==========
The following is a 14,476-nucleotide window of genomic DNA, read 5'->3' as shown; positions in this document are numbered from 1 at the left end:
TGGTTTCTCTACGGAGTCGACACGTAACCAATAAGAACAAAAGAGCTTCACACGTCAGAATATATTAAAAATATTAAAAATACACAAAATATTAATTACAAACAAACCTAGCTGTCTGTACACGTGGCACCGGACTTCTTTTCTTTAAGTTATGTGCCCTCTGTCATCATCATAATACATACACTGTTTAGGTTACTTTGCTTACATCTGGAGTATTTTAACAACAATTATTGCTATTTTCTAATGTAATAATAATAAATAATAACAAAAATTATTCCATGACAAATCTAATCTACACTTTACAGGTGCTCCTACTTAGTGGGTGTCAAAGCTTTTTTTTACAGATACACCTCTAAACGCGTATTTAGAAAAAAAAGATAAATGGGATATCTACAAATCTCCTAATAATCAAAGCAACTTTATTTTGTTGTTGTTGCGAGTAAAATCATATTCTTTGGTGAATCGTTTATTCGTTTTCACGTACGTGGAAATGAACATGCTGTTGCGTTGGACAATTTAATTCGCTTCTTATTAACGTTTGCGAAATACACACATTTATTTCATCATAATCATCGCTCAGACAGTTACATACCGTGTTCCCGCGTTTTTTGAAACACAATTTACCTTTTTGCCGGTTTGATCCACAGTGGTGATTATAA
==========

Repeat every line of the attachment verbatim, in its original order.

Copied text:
The following is a 14,476-nucleotide window of genomic DNA, read 5'->3' as shown; positions in this document are numbered from 1 at the left end:
TGGTTTCTCTACGGAGTCGACACGTAACCAATAAGAACAAAAGAGCTTCACACGTCAGAATATATTAAAAATATTAAAAATACACAAAATATTAATTACAAACAAACCTAGCTGTCTGTACACGTGGCACCGGACTTCTTTTCTTTAAGTTATGTGCCCTCTGTCATCATCATAATACATACACTGTTTAGGTTACTTTGCTTACATCTGGAGTATTTTAACAACAATTATTGCTATTTTCTAATGTAATAATAATAAATAATAACAAAAATTATTCCATGACAAATCTAATCTACACTTTACAGGTGCTCCTACTTAGTGGGTGTCAAAGCTTTTTTTTACAGATACACCTCTAAACGCGTATTTAGAAAAAAAAGATAAATGGGATATCTACAAATCTCCTAATAATCAAAGCAACTTTATTTTGTTGTTGTTGCGAGTAAAATCATATTCTTTGGTGAATCGTTTATTCGTTTTCACGTACGTGGAAATGAACATGCTGTTGCGTTGGACAATTTAATTCGCTTCTTATTAACGTTTGCGAAATACACACATTTATTTCATCATAATCATCGCTCAGACAGTTACATACCGTGTTCCCGCGTTTTTTGAAACACAATTTACCTTTTTGCCGGTTTGATCCACAGTGGTGATTATAA